Claire Leon, Ph.D., senior lecturer in systems engineering and former director of the Systems Engineering Program at Loyola Marymount University, was elected to the National Academy of Engineering early in 2021.
Membership in the academy of some 2,500 US and international members is among the highest professional distinctions accorded to an engineer. Membership honors those who have made outstanding contributions to engineering research, practice or education.
Leon was among a group of 106 US and 23 international new members elected this year. They will be formally inducted at the academy’s annual meeting in fall 2021.
“When you work really hard at something, it’s nice to be recognized and honored,” Leon said.
The National Academy of Sciences was created by Abraham Lincoln, and the National Academy of Engineering branched off from there, explained retired U.S. Air Force, four-star General Ellen Pawlikowski, a member of the NAE and mentor to Leon. “The mission is to support the nation as experts in science and engineering. Members are expected to dedicate their time and expertise on studies, etc. It is an honor, but it comes with responsibility.”
Leon is no stranger to responsibility. She served as graduate program director for LMU’s Systems Engineering Program from 2017 to 2020. Under her leadership, she achieved a number of accomplishments, including updating the curriculum to help address industry’s most pressing issues and providing students greater flexibility with customizing the program to meet their individual needs. She updated the Dual Degree MS in Systems Engineering/MBA program and extended the program to the other engineering disciplines. She also recruited a number of new professors with strong industry background to share their experiences in Software Architecture, Cybersecurity, and Resilient Space System Design.
Leon supported undergraduates interested in aerospace by becoming the faculty advisor to the Loyola Marymount Aerospace Research Society, and helping another group of students establish an AIAA chapter at LMU.
She also created two new courses designed to inspire students interested in aerospace: a graduate course titled “Occupy Mars: Explorations in Space Travel and Colonization,” and an undergraduate first-year writing class titled “Becoming a Multi-Planetary Species.”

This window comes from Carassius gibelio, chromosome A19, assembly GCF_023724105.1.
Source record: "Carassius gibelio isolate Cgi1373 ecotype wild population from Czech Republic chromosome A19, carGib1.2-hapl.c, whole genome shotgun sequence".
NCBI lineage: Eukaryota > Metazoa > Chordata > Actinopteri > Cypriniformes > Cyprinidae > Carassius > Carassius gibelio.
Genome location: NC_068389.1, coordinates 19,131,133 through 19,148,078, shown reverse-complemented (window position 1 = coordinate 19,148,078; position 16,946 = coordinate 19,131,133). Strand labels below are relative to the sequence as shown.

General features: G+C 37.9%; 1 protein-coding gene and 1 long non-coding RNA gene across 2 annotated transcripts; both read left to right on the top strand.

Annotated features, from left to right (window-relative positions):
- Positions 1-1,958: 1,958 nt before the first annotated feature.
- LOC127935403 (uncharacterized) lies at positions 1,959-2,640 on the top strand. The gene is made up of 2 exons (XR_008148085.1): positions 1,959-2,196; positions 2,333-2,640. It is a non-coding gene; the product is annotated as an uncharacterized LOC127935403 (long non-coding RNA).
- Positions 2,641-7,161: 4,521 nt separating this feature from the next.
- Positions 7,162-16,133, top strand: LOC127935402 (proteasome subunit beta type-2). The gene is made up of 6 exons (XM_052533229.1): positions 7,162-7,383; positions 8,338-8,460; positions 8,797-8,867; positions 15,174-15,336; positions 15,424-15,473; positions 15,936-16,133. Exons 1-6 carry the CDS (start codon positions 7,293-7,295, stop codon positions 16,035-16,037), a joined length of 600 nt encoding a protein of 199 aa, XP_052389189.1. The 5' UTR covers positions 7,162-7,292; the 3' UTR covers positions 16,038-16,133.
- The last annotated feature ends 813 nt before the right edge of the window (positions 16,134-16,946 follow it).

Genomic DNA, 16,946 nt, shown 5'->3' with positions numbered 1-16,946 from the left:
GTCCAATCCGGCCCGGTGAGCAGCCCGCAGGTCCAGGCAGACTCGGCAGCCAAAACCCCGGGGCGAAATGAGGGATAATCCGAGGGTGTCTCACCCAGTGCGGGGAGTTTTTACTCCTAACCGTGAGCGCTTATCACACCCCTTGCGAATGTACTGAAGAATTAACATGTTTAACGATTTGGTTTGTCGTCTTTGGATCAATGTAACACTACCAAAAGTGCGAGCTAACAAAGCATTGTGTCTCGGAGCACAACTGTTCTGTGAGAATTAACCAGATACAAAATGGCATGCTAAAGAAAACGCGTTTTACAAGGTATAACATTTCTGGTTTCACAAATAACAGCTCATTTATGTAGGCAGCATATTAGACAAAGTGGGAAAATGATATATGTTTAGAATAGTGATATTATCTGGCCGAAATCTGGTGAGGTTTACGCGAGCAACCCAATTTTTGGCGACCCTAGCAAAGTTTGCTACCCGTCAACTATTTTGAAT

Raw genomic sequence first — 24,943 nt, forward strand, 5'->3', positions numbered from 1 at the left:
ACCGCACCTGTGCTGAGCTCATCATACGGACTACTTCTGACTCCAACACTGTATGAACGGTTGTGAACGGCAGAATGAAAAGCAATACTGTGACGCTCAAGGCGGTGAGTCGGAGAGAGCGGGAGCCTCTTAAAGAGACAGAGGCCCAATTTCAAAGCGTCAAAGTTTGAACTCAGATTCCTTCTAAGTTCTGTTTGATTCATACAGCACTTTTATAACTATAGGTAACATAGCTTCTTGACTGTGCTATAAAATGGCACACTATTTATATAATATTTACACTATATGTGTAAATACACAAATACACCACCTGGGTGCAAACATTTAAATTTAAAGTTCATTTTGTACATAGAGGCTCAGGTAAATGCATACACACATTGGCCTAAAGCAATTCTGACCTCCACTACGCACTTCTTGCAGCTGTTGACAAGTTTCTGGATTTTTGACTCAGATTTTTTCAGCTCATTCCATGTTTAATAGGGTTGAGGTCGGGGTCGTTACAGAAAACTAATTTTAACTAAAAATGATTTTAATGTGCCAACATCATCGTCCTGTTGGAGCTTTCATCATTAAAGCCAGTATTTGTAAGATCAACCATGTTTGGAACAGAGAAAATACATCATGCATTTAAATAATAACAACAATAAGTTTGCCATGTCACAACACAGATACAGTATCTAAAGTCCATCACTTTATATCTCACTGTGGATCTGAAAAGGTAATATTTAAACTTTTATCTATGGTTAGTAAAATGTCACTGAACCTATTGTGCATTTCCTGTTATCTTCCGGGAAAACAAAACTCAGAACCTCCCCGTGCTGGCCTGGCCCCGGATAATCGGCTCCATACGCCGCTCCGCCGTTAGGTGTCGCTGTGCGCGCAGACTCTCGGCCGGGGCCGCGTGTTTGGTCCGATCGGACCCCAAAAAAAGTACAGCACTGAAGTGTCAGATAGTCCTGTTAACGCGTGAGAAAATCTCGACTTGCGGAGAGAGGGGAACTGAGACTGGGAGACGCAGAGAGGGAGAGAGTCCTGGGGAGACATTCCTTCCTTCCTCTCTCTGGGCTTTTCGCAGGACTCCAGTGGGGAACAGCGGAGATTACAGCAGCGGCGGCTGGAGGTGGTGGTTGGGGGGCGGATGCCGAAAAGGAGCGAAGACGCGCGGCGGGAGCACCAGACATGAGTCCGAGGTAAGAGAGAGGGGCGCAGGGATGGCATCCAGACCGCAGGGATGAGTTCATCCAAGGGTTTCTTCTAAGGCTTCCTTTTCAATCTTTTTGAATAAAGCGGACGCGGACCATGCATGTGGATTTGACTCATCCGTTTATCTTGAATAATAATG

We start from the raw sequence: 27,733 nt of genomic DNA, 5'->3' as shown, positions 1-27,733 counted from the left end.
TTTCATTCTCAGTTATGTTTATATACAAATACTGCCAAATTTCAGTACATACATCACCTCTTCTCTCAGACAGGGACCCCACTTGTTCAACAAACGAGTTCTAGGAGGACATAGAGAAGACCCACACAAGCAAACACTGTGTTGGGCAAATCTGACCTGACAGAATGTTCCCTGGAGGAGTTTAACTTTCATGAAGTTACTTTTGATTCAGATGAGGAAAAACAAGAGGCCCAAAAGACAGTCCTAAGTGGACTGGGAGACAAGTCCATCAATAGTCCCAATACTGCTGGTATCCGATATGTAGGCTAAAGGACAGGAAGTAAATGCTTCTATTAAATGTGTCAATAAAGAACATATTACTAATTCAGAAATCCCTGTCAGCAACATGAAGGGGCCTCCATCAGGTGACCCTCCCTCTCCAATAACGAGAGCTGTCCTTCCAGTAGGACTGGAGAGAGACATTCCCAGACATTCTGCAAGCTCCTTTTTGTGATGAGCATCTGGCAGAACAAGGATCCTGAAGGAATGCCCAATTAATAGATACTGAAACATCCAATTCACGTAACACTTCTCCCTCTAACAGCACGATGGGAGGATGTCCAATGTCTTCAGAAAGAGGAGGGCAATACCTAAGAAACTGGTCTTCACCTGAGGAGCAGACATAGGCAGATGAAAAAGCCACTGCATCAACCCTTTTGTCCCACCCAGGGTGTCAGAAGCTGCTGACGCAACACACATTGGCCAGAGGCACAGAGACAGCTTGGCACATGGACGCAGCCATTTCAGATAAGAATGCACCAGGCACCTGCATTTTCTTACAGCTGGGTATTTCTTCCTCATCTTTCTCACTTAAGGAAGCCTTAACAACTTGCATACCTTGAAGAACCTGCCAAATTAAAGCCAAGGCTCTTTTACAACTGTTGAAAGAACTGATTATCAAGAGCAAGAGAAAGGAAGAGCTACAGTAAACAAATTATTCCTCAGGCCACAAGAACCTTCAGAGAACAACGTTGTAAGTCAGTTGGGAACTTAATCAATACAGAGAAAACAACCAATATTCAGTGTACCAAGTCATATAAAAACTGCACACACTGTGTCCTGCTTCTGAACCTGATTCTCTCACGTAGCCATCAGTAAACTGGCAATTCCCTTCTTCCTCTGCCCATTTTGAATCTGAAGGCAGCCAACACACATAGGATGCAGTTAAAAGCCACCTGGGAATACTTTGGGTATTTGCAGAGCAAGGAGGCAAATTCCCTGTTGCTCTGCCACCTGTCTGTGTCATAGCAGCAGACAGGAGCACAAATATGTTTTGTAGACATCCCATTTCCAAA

Leon came to LMU from the U.S. Air Force, where she served as director of launch enterprise, responsible for a budget exceeding $2 billion and a workforce of more than 200 employees and 500 support contractors. Her responsibilities included procuring launch vehicles for the Department of Defense, as well as developing the strategy to procure the next generation of launch vehicles for the coming decade.
Prior to that, Leon retired from Boeing as vice president of National Programs after serving more than 34 years in the aerospace industry.
Throughout her career, she distinguished herself as a problem solver and was often brought in to fix troubled programs. Much of her work is classified, but Leon tells of one unclassified program she helped get back on track. The wide band gap-filler satellite program was behind schedule and struggling. Under her leadership, the program became so successful that the Air Force customer ordered three new satellites and changed its name from being a gap-filler to the more permanent Wideband Global SATCOM.
Leon also helped women in her company as an Executive Champion for Boeing’s Women In Leadership organization and personally mentored many up and coming women, who she stays in touch with to this day. Earlier in her career, Leon participated in the National Research Committee, sponsored by the National Research Council. That committee recommended technologies the country should invest in to become more competitive. Now, as a member of the National Academy of Engineering, she hopes to serve the nation through similar contributions toward national security, education of engineers, and other issues.
“It’s exciting to be part of a group that will work on tough national issues going forward,” Leon said.
Leon earned her bachelor’s degree in mechanical engineering from George Washington University. She has a master’s degree in management from University of Redlands and an MBA from UCLA. She earned her Ph.D. from the Drucker School of Business at Claremont Graduate University. She sits on the advisory board for CalTech’s Space Solar Power Program and on the board for the Santa Barbara company, Power Bloom.